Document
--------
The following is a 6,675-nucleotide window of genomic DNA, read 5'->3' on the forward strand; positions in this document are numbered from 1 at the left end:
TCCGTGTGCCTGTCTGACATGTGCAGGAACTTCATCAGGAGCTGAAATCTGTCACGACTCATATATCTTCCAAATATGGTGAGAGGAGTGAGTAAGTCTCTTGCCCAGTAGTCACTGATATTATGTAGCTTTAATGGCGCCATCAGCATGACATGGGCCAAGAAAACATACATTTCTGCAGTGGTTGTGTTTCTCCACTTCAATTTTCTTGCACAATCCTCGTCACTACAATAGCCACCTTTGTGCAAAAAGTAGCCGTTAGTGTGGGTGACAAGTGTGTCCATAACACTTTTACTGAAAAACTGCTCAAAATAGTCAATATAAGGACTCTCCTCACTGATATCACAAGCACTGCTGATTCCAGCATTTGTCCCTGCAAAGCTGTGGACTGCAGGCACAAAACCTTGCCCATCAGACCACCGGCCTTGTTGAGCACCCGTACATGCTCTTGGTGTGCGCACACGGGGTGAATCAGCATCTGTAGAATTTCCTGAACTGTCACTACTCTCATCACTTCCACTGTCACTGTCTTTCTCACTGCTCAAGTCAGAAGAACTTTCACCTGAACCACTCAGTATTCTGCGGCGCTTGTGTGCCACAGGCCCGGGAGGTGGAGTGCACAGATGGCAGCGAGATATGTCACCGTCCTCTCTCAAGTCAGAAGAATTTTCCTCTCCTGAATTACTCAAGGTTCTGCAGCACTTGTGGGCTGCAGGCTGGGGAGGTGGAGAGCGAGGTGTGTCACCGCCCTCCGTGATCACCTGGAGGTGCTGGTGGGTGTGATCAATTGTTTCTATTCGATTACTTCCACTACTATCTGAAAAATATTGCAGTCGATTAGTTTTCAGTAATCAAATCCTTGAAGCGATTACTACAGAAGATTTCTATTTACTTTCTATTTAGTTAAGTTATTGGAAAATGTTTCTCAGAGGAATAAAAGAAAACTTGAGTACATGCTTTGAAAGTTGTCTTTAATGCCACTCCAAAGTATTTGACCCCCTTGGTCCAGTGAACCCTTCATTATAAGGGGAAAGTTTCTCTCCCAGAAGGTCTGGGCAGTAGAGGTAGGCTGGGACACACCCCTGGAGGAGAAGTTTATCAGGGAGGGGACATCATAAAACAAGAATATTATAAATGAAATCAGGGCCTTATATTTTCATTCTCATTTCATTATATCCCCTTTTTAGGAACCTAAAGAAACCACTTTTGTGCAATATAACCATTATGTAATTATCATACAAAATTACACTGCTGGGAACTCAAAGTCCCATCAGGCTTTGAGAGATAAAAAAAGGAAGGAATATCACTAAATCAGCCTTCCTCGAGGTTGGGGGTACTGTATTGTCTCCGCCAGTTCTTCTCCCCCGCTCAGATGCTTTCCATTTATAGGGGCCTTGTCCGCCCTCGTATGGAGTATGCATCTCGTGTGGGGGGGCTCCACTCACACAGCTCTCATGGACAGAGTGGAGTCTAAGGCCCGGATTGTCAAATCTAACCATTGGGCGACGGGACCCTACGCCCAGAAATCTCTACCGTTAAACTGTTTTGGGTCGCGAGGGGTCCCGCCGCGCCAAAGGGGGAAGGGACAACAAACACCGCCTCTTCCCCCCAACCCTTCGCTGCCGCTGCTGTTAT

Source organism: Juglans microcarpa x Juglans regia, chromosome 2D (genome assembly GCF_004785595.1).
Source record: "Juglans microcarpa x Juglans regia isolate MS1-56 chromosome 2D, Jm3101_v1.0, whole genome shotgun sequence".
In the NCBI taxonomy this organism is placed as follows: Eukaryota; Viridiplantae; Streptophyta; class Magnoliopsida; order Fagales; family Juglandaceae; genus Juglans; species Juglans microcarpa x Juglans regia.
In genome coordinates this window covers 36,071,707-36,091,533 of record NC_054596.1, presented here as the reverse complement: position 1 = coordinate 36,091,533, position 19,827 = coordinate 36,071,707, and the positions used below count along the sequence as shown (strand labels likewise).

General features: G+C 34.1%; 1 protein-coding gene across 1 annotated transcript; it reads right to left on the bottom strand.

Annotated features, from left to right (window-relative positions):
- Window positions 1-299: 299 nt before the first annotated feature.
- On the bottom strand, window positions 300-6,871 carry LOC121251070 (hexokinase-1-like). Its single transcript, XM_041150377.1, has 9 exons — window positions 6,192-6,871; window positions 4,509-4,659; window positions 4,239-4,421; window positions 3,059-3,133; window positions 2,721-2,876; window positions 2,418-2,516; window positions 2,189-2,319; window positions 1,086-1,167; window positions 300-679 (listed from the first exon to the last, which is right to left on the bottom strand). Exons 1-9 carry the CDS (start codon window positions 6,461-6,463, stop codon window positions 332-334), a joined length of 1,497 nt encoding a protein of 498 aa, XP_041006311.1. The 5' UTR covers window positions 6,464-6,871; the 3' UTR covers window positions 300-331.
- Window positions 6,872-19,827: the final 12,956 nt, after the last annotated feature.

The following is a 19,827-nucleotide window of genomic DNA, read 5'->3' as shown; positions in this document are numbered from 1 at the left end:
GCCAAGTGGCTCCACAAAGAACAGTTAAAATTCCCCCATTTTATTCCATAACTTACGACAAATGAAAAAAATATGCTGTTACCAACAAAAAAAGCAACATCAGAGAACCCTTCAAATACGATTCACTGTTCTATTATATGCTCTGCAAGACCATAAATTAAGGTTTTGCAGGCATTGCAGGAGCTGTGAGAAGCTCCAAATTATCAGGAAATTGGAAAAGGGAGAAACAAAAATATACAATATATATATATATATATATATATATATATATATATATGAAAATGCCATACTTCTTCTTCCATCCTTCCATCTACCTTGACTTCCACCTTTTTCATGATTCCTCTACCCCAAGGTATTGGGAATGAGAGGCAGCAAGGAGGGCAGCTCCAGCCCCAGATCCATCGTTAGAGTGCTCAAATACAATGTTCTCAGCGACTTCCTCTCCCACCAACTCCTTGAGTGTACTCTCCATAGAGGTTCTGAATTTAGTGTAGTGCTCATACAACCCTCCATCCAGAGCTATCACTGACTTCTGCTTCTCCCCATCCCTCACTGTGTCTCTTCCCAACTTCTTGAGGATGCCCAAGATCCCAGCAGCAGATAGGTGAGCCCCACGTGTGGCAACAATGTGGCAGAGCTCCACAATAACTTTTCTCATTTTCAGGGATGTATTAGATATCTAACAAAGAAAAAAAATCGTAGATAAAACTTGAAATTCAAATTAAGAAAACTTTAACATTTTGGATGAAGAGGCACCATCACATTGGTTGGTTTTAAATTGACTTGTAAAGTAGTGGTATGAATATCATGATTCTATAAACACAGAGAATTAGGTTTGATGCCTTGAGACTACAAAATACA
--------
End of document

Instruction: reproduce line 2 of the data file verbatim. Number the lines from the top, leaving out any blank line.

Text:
TCCGTGTGCCTGTCTGACATGTGCAGGAACTTCATCAGGAGCTGAAATCTGTCACGACTCATATATCTTCCAAATATGGTGAGAGGAGTGAGTAAGTCTCTTGCCCAGTAGTCACTGATATTATGTAGCTTTAATGGCGCCATCAGCATGACATGGGCCAAGAAAACATACATTTCTGCAGTGGTTGTGTTTCTCCACTTCAATTTTCTTGCACAATCCTCGTCACTACAATAGCCACCTTTGTGCAAAAAGTAGCCGTTAGTGTGGGTGACAAGTGTGTCCATAACACTTTTACTGAAAAACTGCTCAAAATAGTCAATATAAGGACTCTCCTCACTGATATCACAAGCACTGCTGATTCCAGCATTTGTCCCTGCAAAGCTGTGGACTGCAGGCACAAAACCTTGCCCATCAGACCACCGGCCTTGTTGAGCACCCGTACATGCTCTTGGTGTGCGCACACGGGGTGAATCAGCATCTGTAGAATTTCCTGAACTGTCACTACTCTCATCACTTCCACTGTCACTGTCTTTCTCACTGCTCAAGTCAGAAGAACTTTCACCTGAACCACTCAGTATTCTGCGGCGCTTGTGTGCCACAGGCCCGGGAGGTGGAGTGCACAGATGGCAGCGAGATATGTCACCGTCCTCTCTCAAGTCAGAAGAATTTTCCTCTCCTGAATTACTCAAGGTTCTGCAGCACTTGTGGGCTGCAGGCTGGGGAGGTGGAGAGCGAGGTGTGTCACCGCCCTCCGTGATCACCTGGAGGTGCTGGTGGGTGTGATCAATTGTTTCTATTCGATTACTTCCACTACTATCTGAAAAATATTGCAGTCGATTAGTTTTCAGTAATCAAATCCTTGAAGCGATTACTACAGAAGATTTCTATTTACTTTCTATTTAGTTAAGTTATTGGAAAATGTTTCTCAGAGGAATAAAAGAAAACTTGAGTACATGCTTTGAAAGTTGTCTTTAATGCCACTCCAAAGTATTTGACCCCCTTGGTCCAGTGAACCCTTCATTATAAGGGGAAAGTTTCTCTCCCAGAAGGTCTGGGCAGTAGAGGTAGGCTGGGACACACCCCTGGAGGAGAAGTTTATCAGGGAGGGGACATCATAAAACAAGAATATTATAAATGAAATCAGGGCCTTATATTTTCATTCTCATTTCATTATATCCCCTTTTTAGGAACCTAAAGAAACCACTTTTGTGCAATATAACCATTATGTAATTATCATACAAAATTACACTGCTGGGAACTCAAAGTCCCATCAGGCTTTGAGAGATAAAAAAAGGAAGGAATATCACTAAATCAGCCTTCCTCGAGGTTGGGGGTACTGTATTGTCTCCGCCAGTTCTTCTCCCCCGCTCAGATGCTTTCCATTTATAGGGGCCTTGTCCGCCCTCGTATGGAGTATGCATCTCGTGTGGGGGGGCTCCACTCACACAGCTCTCATGGACAGAGTGGAGTCTAAGGCCCGGATTGTCAAATCTAACCATTGGGCGACGGGACCCTACGCCCAGAAATCTCTACCGTTAAACTGTTTTGGGTCGCGAGGGGTCCCGCCGCGCCAAAGGGGGAAGGGACAACAAACACCGCCTCTTCCCCCCAACCCTTCGCTGCCGCTGCTGTTAT